Fundamentally I may be able to help you with how a perfectly symmetrical ball will fail, but anything more complex will need hard maths and probably a computer.

Sorry have to go to bed now...
How is the sphere being supported? It will depend on a huge number of things, and it will be hideous. I doubt that anyone has worked out a general formula for all cases Roughly how large a sphere are you talking about? - this may give some idea of how it is likely to fail. What are you trying to do with the balls of oil? As this may affect how they fail?

Fundamentally I may be able to help you with how a perfectly symmetrical ball will fail, but anything more complex will need hard maths and probably a computer.

Sorry have to go to bed now...
I know that there isn't such an equation, i just want somebody to help me to form one 
The tanker (ship) is divided to smaller tankers.....it's divided like Bingo game (longitudinal and transverse), it's all made of steel....my rubber container will be inside each room in the tanker.....i don't know the weight specifically that's why i just want a general equation ofcourse with variables...
 

Offline Soul Surfer

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I still think you are a long way from describing what you want for any sensible answer to be given to the question that you wish to be answered. for example an elastomer containg a liquid of a density close to that of water suspended in the air will have to be a lot stronger than one suspended in water.  the final shape will probably not be spherical because gravitational or buoyancy forces and contact with tank walls will probably change it.  Also you do not state the intended purpose of this container. if for example it is to provide additional security against leakage in stressful conditions the rupture forces will have to be considered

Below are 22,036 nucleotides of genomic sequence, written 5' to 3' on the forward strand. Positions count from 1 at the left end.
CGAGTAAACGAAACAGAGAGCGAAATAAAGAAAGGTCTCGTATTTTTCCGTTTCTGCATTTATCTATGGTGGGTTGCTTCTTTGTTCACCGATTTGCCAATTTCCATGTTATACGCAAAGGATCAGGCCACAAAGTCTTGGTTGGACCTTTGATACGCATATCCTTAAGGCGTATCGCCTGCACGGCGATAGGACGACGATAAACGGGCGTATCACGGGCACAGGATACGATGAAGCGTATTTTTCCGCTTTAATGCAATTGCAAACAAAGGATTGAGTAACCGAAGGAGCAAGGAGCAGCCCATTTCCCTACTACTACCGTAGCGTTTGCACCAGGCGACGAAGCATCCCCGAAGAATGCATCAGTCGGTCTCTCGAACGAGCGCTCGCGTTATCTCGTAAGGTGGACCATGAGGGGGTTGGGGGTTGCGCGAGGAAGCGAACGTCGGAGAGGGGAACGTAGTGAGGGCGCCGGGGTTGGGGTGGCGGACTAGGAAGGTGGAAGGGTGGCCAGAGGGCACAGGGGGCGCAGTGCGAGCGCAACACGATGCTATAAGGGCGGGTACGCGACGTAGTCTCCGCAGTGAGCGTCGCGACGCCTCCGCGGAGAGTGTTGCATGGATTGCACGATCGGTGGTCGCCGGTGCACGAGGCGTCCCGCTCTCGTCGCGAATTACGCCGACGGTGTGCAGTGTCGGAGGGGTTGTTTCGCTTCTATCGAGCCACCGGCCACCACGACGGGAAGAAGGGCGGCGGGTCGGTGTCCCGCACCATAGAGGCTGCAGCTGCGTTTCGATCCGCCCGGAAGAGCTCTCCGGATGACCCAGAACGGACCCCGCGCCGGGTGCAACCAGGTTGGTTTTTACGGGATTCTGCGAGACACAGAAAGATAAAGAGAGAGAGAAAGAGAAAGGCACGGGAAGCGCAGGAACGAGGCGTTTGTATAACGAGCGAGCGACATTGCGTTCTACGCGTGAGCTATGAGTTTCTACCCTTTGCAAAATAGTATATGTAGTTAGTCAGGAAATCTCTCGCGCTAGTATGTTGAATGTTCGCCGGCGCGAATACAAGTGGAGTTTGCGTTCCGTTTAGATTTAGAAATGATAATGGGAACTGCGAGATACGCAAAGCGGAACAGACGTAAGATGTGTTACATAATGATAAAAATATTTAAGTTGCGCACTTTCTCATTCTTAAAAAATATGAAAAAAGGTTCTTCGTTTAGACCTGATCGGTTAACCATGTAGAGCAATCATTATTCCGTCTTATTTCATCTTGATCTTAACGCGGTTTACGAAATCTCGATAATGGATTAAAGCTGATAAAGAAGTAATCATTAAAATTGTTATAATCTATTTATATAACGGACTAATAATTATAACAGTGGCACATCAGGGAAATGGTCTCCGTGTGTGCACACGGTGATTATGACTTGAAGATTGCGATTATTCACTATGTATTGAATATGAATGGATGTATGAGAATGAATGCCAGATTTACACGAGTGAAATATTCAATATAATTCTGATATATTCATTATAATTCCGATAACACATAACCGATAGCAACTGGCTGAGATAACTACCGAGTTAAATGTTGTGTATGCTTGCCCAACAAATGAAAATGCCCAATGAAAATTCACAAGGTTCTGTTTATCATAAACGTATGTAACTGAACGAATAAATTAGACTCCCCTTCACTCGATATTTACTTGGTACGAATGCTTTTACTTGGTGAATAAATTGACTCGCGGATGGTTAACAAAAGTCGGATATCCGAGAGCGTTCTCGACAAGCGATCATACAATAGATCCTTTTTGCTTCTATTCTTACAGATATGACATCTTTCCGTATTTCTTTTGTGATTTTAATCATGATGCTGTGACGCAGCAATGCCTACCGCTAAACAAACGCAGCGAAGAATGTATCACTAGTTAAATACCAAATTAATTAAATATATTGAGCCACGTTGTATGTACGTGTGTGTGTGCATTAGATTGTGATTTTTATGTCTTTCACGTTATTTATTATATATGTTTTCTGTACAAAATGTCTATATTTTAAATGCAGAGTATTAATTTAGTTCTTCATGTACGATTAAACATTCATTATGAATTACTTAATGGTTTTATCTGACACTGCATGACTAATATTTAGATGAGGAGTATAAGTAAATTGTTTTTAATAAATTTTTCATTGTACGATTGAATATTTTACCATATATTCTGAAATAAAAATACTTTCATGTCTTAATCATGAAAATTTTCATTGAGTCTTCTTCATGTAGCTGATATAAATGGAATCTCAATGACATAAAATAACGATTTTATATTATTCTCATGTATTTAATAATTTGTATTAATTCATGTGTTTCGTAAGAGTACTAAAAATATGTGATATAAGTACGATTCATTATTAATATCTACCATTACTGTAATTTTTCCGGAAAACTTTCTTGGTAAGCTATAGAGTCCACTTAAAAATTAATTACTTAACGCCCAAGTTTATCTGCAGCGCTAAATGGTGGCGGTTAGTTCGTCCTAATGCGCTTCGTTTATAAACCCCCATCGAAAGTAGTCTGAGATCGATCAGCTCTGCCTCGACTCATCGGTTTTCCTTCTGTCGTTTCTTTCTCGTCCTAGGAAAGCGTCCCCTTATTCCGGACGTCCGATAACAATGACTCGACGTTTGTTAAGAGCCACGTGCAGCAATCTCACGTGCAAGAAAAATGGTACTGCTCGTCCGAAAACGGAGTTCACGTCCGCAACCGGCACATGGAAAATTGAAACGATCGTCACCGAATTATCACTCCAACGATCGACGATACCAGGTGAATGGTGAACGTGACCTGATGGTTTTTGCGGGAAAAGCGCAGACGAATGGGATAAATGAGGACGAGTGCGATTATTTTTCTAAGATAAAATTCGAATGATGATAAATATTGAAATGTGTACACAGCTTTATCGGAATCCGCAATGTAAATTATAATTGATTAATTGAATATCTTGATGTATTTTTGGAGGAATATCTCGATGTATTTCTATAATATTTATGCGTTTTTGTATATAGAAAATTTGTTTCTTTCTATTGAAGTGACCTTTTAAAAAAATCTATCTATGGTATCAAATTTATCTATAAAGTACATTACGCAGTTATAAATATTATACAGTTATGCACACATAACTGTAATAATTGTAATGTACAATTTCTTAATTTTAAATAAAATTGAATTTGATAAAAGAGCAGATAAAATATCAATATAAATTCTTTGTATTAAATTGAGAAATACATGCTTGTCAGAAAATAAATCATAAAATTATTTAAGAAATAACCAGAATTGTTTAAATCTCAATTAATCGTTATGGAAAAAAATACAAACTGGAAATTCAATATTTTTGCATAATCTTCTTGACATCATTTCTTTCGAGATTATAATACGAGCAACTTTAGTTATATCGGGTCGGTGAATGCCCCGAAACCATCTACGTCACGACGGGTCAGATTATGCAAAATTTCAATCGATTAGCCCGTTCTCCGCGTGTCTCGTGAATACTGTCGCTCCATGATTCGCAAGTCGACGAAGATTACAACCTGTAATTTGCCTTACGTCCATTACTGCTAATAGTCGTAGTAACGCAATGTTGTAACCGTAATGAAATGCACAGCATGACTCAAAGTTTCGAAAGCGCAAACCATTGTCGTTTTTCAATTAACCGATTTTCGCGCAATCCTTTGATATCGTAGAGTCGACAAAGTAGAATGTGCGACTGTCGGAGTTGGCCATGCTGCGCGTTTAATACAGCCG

lyner

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I think this is a similar question to the one about the footprint of a car tyre related to the pressure inside it and the load it bears. To a first approximation, you can say the footprint times the area must be the pressure in the tyre. That ignores the support that the fabric of the tyre provides.. The tension in the envelope could be found, I guess, by using the 'virtual work' idea (which I learned at A level but haven't used since).
This question is harder, though, I think.
I have a suspicion that the person who set the question may have not given it a great deal of though - or it would be obvious that you, in 10th grade (what age does that represent?- I am in the UK) might be struggling to answer it. (Comiserations) Go and challenge your tutor about it. If he / she has an answer then we would all be interested.

It is not always a bad thing to ask your teachers just what the hell they mean. They deserve to be put on the spot occasionally. Kids do it to me  all the time and I never label them a troublemakers!